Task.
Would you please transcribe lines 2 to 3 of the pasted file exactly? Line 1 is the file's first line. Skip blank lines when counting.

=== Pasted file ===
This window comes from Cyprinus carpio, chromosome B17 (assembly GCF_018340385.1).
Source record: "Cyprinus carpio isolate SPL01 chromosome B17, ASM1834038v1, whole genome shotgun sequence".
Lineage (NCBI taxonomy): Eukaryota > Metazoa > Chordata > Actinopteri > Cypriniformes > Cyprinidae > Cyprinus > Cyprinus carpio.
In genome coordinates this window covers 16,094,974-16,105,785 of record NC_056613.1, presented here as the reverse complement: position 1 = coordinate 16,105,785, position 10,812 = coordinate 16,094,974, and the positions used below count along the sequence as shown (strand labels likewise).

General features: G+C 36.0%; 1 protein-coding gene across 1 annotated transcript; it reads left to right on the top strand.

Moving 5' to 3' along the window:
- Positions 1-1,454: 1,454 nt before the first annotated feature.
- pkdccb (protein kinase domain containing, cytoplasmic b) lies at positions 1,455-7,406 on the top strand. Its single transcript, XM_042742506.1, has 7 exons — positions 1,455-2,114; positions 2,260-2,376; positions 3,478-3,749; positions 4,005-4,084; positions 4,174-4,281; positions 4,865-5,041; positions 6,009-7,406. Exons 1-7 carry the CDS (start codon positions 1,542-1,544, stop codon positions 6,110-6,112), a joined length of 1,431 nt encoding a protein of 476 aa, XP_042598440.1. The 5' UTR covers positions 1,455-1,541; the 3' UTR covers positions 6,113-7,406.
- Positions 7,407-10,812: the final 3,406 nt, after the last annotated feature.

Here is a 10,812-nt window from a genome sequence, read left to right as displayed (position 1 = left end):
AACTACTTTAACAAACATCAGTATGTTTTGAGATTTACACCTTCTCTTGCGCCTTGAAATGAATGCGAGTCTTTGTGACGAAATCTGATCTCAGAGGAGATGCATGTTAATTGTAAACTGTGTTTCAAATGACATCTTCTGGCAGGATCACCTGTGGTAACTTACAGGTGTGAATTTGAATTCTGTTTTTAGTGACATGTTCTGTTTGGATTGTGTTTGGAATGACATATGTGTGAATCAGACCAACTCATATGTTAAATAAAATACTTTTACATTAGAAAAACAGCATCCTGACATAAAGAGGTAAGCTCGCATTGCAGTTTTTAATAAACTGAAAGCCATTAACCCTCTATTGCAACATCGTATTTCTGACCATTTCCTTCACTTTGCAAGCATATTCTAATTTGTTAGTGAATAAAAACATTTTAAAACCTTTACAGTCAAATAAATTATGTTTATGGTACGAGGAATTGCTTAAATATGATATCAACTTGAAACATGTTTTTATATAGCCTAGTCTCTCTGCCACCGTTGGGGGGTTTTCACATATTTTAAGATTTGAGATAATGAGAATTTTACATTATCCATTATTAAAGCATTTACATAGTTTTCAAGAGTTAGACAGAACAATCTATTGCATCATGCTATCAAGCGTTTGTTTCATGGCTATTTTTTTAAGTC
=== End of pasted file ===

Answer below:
Source record: "Cyprinus carpio isolate SPL01 chromosome B17, ASM1834038v1, whole genome shotgun sequence".
Lineage (NCBI taxonomy): Eukaryota > Metazoa > Chordata > Actinopteri > Cypriniformes > Cyprinidae > Cyprinus > Cyprinus carpio.